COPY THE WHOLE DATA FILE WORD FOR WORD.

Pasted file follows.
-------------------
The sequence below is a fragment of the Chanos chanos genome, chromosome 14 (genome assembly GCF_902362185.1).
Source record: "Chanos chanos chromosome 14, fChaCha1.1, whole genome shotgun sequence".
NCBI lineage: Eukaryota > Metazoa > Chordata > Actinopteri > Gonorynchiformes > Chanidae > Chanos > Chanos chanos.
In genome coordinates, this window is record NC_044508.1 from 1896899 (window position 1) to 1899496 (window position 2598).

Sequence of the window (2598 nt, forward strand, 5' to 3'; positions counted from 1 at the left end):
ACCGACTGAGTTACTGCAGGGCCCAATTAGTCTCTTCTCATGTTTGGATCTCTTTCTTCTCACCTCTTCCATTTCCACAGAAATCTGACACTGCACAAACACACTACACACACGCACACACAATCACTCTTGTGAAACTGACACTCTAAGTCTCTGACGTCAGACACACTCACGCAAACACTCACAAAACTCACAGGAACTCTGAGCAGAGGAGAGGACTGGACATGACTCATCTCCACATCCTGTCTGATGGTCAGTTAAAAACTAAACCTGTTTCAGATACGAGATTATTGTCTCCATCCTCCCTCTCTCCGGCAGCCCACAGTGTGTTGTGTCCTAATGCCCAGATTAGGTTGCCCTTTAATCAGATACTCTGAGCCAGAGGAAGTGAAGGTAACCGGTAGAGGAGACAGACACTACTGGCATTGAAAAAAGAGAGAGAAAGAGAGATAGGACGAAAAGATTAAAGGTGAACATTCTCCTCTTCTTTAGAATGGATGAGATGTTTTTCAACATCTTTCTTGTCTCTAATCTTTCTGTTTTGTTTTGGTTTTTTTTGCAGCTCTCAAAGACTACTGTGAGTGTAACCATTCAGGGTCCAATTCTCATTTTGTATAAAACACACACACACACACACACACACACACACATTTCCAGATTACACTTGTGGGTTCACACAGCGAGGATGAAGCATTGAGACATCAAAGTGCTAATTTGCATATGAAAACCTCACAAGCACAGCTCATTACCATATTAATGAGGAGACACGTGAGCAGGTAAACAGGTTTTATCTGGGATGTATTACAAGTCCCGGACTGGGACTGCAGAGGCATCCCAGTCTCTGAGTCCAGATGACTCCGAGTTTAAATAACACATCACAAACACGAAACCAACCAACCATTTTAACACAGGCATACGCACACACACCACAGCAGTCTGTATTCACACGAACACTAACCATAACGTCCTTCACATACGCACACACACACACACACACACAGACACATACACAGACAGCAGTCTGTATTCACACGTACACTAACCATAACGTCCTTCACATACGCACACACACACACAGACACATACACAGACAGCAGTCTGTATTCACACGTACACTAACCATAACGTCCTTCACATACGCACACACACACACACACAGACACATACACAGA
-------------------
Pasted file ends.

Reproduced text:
The sequence below is a fragment of the Chanos chanos genome, chromosome 14 (genome assembly GCF_902362185.1).
Source record: "Chanos chanos chromosome 14, fChaCha1.1, whole genome shotgun sequence".
NCBI lineage: Eukaryota > Metazoa > Chordata > Actinopteri > Gonorynchiformes > Chanidae > Chanos > Chanos chanos.
In genome coordinates, this window is record NC_044508.1 from 1896899 (window position 1) to 1899496 (window position 2598).

Sequence of the window (2598 nt, forward strand, 5' to 3'; positions counted from 1 at the left end):
ACCGACTGAGTTACTGCAGGGCCCAATTAGTCTCTTCTCATGTTTGGATCTCTTTCTTCTCACCTCTTCCATTTCCACAGAAATCTGACACTGCACAAACACACTACACACACGCACACACAATCACTCTTGTGAAACTGACACTCTAAGTCTCTGACGTCAGACACACTCACGCAAACACTCACAAAACTCACAGGAACTCTGAGCAGAGGAGAGGACTGGACATGACTCATCTCCACATCCTGTCTGATGGTCAGTTAAAAACTAAACCTGTTTCAGATACGAGATTATTGTCTCCATCCTCCCTCTCTCCGGCAGCCCACAGTGTGTTGTGTCCTAATGCCCAGATTAGGTTGCCCTTTAATCAGATACTCTGAGCCAGAGGAAGTGAAGGTAACCGGTAGAGGAGACAGACACTACTGGCATTGAAAAAAGAGAGAGAAAGAGAGATAGGACGAAAAGATTAAAGGTGAACATTCTCCTCTTCTTTAGAATGGATGAGATGTTTTTCAACATCTTTCTTGTCTCTAATCTTTCTGTTTTGTTTTGGTTTTTTTTGCAGCTCTCAAAGACTACTGTGAGTGTAACCATTCAGGGTCCAATTCTCATTTTGTATAAAACACACACACACACACACACACACACACACATTTCCAGATTACACTTGTGGGTTCACACAGCGAGGATGAAGCATTGAGACATCAAAGTGCTAATTTGCATATGAAAACCTCACAAGCACAGCTCATTACCATATTAATGAGGAGACACGTGAGCAGGTAAACAGGTTTTATCTGGGATGTATTACAAGTCCCGGACTGGGACTGCAGAGGCATCCCAGTCTCTGAGTCCAGATGACTCCGAGTTTAAATAACACATCACAAACACGAAACCAACCAACCATTTTAACACAGGCATACGCACACACACCACAGCAGTCTGTATTCACACGAACACTAACCATAACGTCCTTCACATACGCACACACACACACACACACACAGACACATACACAGACAGCAGTCTGTATTCACACGTACACTAACCATAACGTCCTTCACATACGCACACACACACACAGACACATACACAGACAGCAGTCTGTATTCACACGTACACTAACCATAACGTCCTTCACATACGCACACACACACACACACAGACACATACACAGA